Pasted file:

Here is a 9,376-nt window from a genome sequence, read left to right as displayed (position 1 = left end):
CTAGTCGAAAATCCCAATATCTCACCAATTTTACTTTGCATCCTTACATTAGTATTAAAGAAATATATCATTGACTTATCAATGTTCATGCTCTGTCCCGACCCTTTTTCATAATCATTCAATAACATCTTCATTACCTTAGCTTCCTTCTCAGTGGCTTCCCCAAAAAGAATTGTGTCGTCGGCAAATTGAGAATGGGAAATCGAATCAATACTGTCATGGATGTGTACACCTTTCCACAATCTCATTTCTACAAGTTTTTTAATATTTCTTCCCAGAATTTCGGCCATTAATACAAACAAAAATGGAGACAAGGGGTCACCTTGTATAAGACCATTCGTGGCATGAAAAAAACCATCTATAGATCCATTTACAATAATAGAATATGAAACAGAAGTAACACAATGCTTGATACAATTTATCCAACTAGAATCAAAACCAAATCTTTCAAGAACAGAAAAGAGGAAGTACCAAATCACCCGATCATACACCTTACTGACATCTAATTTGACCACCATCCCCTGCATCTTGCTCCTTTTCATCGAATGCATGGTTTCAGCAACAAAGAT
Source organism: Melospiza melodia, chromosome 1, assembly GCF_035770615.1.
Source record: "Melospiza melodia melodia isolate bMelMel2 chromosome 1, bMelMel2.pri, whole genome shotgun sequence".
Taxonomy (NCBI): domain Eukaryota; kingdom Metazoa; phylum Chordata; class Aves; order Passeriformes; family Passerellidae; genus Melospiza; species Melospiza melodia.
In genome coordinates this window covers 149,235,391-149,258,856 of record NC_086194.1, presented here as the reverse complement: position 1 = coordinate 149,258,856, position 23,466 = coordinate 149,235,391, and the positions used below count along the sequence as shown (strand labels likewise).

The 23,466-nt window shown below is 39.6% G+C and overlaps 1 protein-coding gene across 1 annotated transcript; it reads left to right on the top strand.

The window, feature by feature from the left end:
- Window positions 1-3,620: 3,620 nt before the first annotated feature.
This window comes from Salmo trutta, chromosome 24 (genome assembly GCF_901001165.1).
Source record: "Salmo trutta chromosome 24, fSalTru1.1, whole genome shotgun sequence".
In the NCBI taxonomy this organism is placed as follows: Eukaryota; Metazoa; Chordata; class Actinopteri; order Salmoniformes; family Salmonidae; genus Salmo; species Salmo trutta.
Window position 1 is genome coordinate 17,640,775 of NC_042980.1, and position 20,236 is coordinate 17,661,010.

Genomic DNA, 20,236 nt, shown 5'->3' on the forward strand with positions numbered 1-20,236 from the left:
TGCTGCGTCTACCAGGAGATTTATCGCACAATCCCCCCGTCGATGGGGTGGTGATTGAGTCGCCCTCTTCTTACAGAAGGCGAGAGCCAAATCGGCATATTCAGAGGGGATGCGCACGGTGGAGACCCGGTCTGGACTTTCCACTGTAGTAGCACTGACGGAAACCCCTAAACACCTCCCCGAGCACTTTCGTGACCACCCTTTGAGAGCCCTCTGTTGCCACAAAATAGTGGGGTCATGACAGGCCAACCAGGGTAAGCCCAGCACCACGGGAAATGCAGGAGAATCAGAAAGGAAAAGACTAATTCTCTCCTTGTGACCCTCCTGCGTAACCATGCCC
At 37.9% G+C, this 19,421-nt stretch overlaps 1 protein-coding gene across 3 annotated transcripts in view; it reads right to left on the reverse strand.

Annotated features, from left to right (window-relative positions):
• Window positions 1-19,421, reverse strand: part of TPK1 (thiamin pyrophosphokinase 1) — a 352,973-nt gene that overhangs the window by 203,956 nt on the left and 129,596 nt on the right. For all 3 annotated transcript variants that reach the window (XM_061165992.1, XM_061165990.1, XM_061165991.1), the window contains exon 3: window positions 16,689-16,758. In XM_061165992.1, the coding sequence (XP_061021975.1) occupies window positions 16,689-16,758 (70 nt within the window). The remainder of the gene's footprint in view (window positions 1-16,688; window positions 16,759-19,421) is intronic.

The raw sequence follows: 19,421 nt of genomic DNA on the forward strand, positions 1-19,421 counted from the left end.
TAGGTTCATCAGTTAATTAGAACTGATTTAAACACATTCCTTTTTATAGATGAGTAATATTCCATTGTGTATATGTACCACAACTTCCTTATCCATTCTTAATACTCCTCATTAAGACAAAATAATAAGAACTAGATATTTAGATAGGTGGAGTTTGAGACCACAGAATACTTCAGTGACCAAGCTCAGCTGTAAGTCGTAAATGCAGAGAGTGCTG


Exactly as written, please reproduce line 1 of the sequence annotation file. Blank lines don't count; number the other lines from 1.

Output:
Here is a 9,376-nt window from a genome sequence, read left to right as displayed (position 1 = left end):